The exhibition explores the technical developments of photography, starting with outstanding examples of daguerreotypes – a sheet of copper coated with light sensitive silver. The daguerreotype gave way to salt, albumen, and then gelatin silver prints. Technologies improved to accommodate larger sizes, easy reproduction of multiple prints from a single negative, and commercially available negative film and print papers. As we move into an increasingly digitised twenty-first century, the lure of the photographer’s magic and the mysteries of making photographic images appear on paper is still strong.

Icons of American Photography presents a remarkable chronicle of American life seen through the camera’s lens. The earliest days of photography saw a proliferation of portraiture – intimately personal and honest in composition. A rare multiple-exposure daguerreotype by Albert Southworth (1811- 894) and Josiah Hawes (1808-1901) presents the sitter in variety of poses and expressions, while the formal portrait of Prosper M. Wetmore, 1857, by Civil War-era photographer Mathew Brady (1823-1896) is more typical of early portraiture. The carefully staged daguerreotype, Dead Child on a Sofa, c. 1855, is an outstanding example of the postmortem portrait. The high rate of infant mortality throughout the 1800s made this variety of portraiture common, satisfying the emotional need of the parents to have a lasting memory of their loved one.

Advances in photographic processes allowed for a range of expressive qualities that were exploited by photographers with an artistic flair. In a style known as Pictorialism, works such as Hamadryads, 1910, by Anne Brigman (1869-1950) imitated the subject matter of painting. In Greek mythology a hamadryad is a nymph whose life begins and ends with that of a specific tree. In this work, two nudes representing wood nymphs were carefully placed among the flowing forms of an isolated tree in the High Sierra. The platinum print method used by Brigman allowed for a detailed, yet warm and evocative result. Edward Steichen’s Rodin the Thinker, 1902 (see below), was created from two different negatives printed together using the carbon print process. This non-silver process provided a continuous and delicate tonal range. For even greater richness, these prints were often toned, producing dense, glossy areas in either black or warm brown.

During the late nineteenth century, the U.S. Congress commissioned photographers to document the American West. Photographs by Timothy O’Sullivan (1840-1882) and William Henry Jackson (1843-1942) are the most celebrated from among this era. The exhibition includes O’Sullivan’s East Humbolt Mountains, Utah, 1868, and Jackson’s Mystic Lake, M.T., 1872, as well as Bridal Veil, Yosemite, c. 1866 (see below), by Carleton Watkins (1829-1916). Photographers carried large-format cameras with heavy glass negatives to precarious vantage points to create their sharply focused and detailed views. Decades later, Ansel Adams (1902-1984) carried on the intrepid tradition when he swerved to the side of the road and hauled his view camera to the roof of his car to make the famous image Moonrise, Hernandez, New Mexico, 1941.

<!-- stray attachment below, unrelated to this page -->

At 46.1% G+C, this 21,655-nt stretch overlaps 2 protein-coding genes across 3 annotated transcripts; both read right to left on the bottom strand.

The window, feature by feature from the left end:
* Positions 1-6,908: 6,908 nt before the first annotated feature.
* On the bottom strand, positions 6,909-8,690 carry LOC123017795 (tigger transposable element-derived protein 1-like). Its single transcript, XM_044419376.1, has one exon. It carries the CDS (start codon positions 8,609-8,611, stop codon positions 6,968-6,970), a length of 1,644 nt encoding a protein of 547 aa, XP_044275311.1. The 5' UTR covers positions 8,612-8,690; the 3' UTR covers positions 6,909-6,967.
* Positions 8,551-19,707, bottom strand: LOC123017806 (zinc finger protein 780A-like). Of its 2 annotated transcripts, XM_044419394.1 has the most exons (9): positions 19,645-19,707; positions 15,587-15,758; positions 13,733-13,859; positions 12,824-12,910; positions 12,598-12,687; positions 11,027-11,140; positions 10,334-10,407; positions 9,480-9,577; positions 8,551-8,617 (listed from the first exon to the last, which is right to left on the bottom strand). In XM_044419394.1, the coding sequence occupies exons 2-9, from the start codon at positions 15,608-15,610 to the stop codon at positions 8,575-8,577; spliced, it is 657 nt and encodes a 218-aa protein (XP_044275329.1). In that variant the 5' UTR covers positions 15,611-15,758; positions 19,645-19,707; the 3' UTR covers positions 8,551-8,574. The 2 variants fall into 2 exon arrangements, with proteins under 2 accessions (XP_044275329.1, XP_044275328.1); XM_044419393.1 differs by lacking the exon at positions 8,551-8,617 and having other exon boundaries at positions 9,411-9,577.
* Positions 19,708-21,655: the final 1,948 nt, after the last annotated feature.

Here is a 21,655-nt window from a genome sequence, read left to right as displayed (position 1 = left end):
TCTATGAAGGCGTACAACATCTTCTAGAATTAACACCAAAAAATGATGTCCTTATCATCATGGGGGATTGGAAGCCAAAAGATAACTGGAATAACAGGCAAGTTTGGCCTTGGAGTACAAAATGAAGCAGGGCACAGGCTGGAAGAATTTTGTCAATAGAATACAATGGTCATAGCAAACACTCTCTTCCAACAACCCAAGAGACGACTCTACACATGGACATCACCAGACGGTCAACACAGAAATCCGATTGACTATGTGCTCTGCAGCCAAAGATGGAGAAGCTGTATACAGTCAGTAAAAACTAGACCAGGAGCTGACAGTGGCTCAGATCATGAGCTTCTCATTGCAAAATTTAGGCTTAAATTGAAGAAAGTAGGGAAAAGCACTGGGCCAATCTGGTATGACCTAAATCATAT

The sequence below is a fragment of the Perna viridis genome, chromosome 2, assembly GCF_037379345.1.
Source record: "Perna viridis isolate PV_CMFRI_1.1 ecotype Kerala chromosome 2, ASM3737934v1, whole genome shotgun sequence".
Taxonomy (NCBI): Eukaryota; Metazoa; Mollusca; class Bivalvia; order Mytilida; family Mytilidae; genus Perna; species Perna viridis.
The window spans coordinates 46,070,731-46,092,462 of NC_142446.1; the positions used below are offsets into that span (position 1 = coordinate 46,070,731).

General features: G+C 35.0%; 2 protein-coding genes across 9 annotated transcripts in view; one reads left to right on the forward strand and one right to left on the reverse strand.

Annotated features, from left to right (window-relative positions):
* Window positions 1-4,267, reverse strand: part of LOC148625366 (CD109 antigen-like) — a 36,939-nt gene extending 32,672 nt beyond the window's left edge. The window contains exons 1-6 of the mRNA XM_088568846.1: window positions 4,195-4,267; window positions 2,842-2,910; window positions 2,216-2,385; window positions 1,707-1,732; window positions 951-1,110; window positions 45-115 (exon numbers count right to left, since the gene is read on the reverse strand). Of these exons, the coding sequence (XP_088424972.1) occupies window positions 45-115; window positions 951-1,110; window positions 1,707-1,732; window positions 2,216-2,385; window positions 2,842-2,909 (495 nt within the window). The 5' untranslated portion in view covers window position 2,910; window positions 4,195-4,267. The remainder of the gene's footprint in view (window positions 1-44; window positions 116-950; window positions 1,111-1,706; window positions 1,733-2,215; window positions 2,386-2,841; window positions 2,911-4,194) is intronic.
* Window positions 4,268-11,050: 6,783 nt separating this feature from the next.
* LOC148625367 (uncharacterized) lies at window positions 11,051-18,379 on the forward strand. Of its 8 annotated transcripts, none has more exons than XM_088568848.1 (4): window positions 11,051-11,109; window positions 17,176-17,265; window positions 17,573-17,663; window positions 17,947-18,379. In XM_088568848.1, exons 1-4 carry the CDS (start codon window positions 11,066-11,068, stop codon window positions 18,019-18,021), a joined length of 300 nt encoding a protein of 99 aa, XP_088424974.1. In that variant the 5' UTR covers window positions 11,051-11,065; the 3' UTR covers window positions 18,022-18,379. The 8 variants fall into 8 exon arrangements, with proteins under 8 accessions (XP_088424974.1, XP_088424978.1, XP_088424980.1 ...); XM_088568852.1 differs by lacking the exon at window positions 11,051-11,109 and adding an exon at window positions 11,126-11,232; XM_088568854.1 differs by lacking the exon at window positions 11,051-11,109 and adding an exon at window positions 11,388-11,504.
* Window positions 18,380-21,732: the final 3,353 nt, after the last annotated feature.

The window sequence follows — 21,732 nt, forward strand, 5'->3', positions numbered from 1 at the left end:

Responding to the rapid growth of the twentieth century, many photographers shifted their attention from depictions of the natural world to the urban landscape. The power, energy, and romance of the city inspired varied approaches, from sweeping vistas to tight, close-up details and unusual camera angles. Margaret Bourke-White (1904-1971) established her reputation during the late 1920s by photographing industrial subjects in Cleveland. Her Terminal Tower, 1928, documents what was then the second tallest building in America. Berenice Abbot’s (1898-1991) New York, 1936, is one of many depictions of this vibrant metropolis. The human life of the city intrigued many photographers, including Helen Levitt (1913-2009) whose photographs of children are direct, unsentimental and artful; Weegee [Arthur Fellig] (1899-1968) who unflinchingly documented crime and accident scenes; and Gordon Parks (1912-2006) who chronicled the life of African Americans.

Exploiting the new medium, numerous photography projects were instituted as part of FDR’s New Deal. The most legendary was that of the Farm Security Administration (FSA) run by Roy Stryker, who hired such important photographers such as Walker Evans, Dorothea Lange, and Arthur Rothstein. One of the most iconic images of the New Deal was Dust Storm, Cimarron County, 1936 (see below), by Arthur Rothstein (1915-1985). In the spring of 1936, Rothstein made hundreds of photographs in Cimarron County in the Oklahoma panhandle, one of the worst wind-eroded areas in the United States. Out of that body of work came this gripping, unforgettable image. Dorothea Lange’s (1895-1965) work chronicled the human toll wrought by hardship in Resident, Conway, Arkansas, 1938.

As an art form, photography kept in step with formalist modern styles and an increasing trend toward abstraction. Known for his precisionist paintings, Charles Sheeler’s (1883-1965) Bucks County Barn, 1915, features a geometric composition, sharp focus, and subtle tonal range. In Black and White Lilies III, c. 1928 (see above), Imogen Cunningham (1883-1976) combined the clarity and directness of Modernism with her long-held interest in botanical imagery. For two decades she created a remarkable group of close-up studies of plants and flowers that identified her as one of the most sophisticated and experimental photographers working in America.

Photographers such as Edward Weston (1886-1958) and Paul Strand (1890-1976) employed a straight-on clarity that highlighted the abstract design of everyday objects and the world around us. A completely abstract work by artist László Moholy-Nagy (1894-1946), Untitled, 1939 (see above), is a photogram made by laying objects onto light-sensitive photographic paper and exposing it to light. The objects partially block the light to create an abstract design on the paper.